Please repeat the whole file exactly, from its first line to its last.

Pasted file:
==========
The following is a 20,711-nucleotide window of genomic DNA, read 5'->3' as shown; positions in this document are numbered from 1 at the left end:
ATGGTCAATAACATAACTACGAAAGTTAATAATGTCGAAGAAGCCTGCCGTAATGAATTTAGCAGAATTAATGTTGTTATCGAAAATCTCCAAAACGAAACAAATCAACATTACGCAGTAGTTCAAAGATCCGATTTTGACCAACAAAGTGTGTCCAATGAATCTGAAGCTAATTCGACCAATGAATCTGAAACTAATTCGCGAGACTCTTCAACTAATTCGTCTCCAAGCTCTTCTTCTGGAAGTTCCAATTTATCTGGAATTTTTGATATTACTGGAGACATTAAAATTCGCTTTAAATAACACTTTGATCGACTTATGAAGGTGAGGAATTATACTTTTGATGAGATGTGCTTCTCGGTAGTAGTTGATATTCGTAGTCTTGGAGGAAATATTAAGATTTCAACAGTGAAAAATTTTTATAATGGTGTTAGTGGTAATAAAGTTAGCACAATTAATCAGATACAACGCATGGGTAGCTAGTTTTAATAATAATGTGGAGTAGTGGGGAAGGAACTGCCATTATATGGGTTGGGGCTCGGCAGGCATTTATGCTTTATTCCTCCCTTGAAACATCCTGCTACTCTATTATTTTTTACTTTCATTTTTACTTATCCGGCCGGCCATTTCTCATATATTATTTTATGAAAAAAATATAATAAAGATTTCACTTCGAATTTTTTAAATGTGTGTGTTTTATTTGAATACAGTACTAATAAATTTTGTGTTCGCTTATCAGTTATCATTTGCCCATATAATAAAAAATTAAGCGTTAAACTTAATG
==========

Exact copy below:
The following is a 20,711-nucleotide window of genomic DNA, read 5'->3' as shown; positions in this document are numbered from 1 at the left end:
ATGGTCAATAACATAACTACGAAAGTTAATAATGTCGAAGAAGCCTGCCGTAATGAATTTAGCAGAATTAATGTTGTTATCGAAAATCTCCAAAACGAAACAAATCAACATTACGCAGTAGTTCAAAGATCCGATTTTGACCAACAAAGTGTGTCCAATGAATCTGAAGCTAATTCGACCAATGAATCTGAAACTAATTCGCGAGACTCTTCAACTAATTCGTCTCCAAGCTCTTCTTCTGGAAGTTCCAATTTATCTGGAATTTTTGATATTACTGGAGACATTAAAATTCGCTTTAAATAACACTTTGATCGACTTATGAAGGTGAGGAATTATACTTTTGATGAGATGTGCTTCTCGGTAGTAGTTGATATTCGTAGTCTTGGAGGAAATATTAAGATTTCAACAGTGAAAAATTTTTATAATGGTGTTAGTGGTAATAAAGTTAGCACAATTAATCAGATACAACGCATGGGTAGCTAGTTTTAATAATAATGTGGAGTAGTGGGGAAGGAACTGCCATTATATGGGTTGGGGCTCGGCAGGCATTTATGCTTTATTCCTCCCTTGAAACATCCTGCTACTCTATTATTTTTTACTTTCATTTTTACTTATCCGGCCGGCCATTTCTCATATATTATTTTATGAAAAAAATATAATAAAGATTTCACTTCGAATTTTTTAAATGTGTGTGTTTTATTTGAATACAGTACTAATAAATTTTGTGTTCGCTTATCAGTTATCATTTGCCCATATAATAAAAAATTAAGCGTTAAACTTAATG